We believe that good governance starts with the planet and ends with ourselves – the whole person.
In a recent Sunday Times article Patience Wheatcroft argued that “chairing a company today requires a combination of vision, knowledge, diplomacy and determination.” This makes sense when we think of governance as a Board and Chair responsibility that is focused on the organisation.
But what if we think of governance in broader terms? Starting with the planet? And applying our values all the way down to the self?
Deloitte’s Chair of the Future report, which Wheatcroft refers to, suggests that Chairs will have to “navigate a greater pace of change and uncertainty… The legacy of corporate business models, current business structures and an increasing mountain of regulation make it challenging for businesses to be nimble when responding to change.”
Their response is that Chairs of the future will need the following attributes:
- An even greater emphasis on strong emotional intelligence and influencing skills
- An agile and curious mind-set
- A healthy degree of humility, being considerate and creating the space for reflection, combined with being able to challenge the CEO constructively
- The right breadth and depth of understanding of the business and competitive landscape
But this doesn’t go far enough. Some things that stand out for us:
Multiple stakeholders are important. In the past when our society tended to try to simplify things in a ‘scientific’ manner, the principal stakeholder was the group which supplied the money (the shareholders) and which therefore ‘owned’ the organisation. So, when it came to governance, the shareholders were the single most important stakeholder. Their interests needed to be protected above all else. While this made things more straightforward for anyone in a governance role, it increasingly causes things to get out-of-step with the complex, interdependent world in which the organisation needs to survive.
Governance must now focus on multiple stakeholders (e.g. employees, suppliers, levels of government, shareholders, future generations, the planet, and so on). This begins to respect the volatility, uncertainty, complexity and interdependent nature of our various marketplaces. Somehow, we need to capture the detail of all these various relationships and create coherent pictures or ways forward in which the organisation can thrive.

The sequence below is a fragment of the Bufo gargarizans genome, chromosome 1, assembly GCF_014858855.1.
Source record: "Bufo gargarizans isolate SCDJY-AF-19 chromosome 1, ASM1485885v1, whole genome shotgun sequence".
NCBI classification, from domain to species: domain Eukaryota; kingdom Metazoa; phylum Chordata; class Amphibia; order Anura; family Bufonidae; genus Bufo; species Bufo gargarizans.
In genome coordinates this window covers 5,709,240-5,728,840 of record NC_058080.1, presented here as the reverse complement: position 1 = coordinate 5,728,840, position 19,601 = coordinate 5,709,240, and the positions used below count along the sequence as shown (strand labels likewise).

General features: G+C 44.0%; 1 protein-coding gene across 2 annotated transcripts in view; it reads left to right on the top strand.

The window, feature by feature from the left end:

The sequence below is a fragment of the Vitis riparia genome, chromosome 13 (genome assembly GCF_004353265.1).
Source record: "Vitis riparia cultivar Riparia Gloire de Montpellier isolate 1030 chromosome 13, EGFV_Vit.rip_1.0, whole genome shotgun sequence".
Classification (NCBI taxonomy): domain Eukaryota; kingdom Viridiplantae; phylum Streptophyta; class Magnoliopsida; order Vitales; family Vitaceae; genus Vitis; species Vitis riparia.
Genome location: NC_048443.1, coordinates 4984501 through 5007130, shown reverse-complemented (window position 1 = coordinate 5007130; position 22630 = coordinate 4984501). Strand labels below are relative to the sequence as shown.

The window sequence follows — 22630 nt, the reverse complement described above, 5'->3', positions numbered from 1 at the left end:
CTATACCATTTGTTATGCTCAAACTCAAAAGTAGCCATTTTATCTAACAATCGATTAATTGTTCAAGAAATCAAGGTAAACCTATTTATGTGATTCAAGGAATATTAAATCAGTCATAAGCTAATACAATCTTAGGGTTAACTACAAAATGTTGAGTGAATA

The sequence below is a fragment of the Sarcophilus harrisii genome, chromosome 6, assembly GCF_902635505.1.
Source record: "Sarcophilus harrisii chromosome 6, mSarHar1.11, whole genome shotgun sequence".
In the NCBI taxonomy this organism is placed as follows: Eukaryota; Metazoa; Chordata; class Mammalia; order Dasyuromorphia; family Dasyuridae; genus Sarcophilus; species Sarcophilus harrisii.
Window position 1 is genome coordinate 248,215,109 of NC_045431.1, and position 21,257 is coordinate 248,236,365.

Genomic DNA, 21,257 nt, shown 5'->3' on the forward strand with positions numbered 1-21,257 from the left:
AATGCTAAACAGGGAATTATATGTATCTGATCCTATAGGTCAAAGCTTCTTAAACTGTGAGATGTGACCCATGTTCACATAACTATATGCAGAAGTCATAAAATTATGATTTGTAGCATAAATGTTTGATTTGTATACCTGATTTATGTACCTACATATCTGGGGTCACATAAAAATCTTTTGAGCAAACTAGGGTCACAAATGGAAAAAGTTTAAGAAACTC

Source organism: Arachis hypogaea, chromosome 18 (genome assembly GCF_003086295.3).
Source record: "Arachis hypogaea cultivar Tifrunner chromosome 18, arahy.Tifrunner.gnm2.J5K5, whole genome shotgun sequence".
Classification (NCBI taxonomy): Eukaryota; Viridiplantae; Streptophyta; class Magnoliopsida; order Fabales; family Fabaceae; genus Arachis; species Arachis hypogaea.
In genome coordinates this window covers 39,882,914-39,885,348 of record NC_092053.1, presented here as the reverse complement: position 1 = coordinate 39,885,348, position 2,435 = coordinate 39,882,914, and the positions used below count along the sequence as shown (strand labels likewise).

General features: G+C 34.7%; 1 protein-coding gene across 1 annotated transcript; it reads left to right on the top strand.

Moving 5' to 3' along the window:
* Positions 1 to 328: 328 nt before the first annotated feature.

Governance must balance the need for consistency and continuity with flexibility – ensuring that any concentrations of power are accountable. While a company Board might have the role of governance, it must be accountable to the various key stakeholders. This also requires that the stakeholders recognise their responsibility and accountability in a network of interdependent relationships – recognising that it is in their interest to have this multiple focus.
Even if you have the most innovative and forward-thinking Board structure, if the members have not bought into it, it won’t work. We’ve seen a number of times where this has been the case – particularly if the person not ‘bought in’ is the Chair – then the question is whether the Board is accountable to another body (or bodies) that can do something about it.
An organisation still needs some form of authentic hierarchy – those who can hold the bigger picture, those who can hold the dynamics of the coalface and those who can work with both.
Beliefs and expectations
Understanding the beliefs and expectations that determine how we interpret a situation. The governance process must be clear about the multiple interpretations that are used to determine and interpret the feedback which guides the decision-making process.
Knowledge and know-how
Knowledge and know-how – the governance process also needs to ensure that knowledge and know-how is distributed throughout the organisation. This facilitates the distribution of leadership with opportunities to self-govern when possible. It also helps to ensure that the knowledge and know-how is tested by multiple sources – improving the accuracy, relevance and appropriateness of the information.
This is why the ‘I, We, All of Us’ is so important. Governance isn’t just about one element of the holarchy. It requires a depth and width of approach that helps to support our organisations in this interdependent, complex, uncertain and fast-changing world.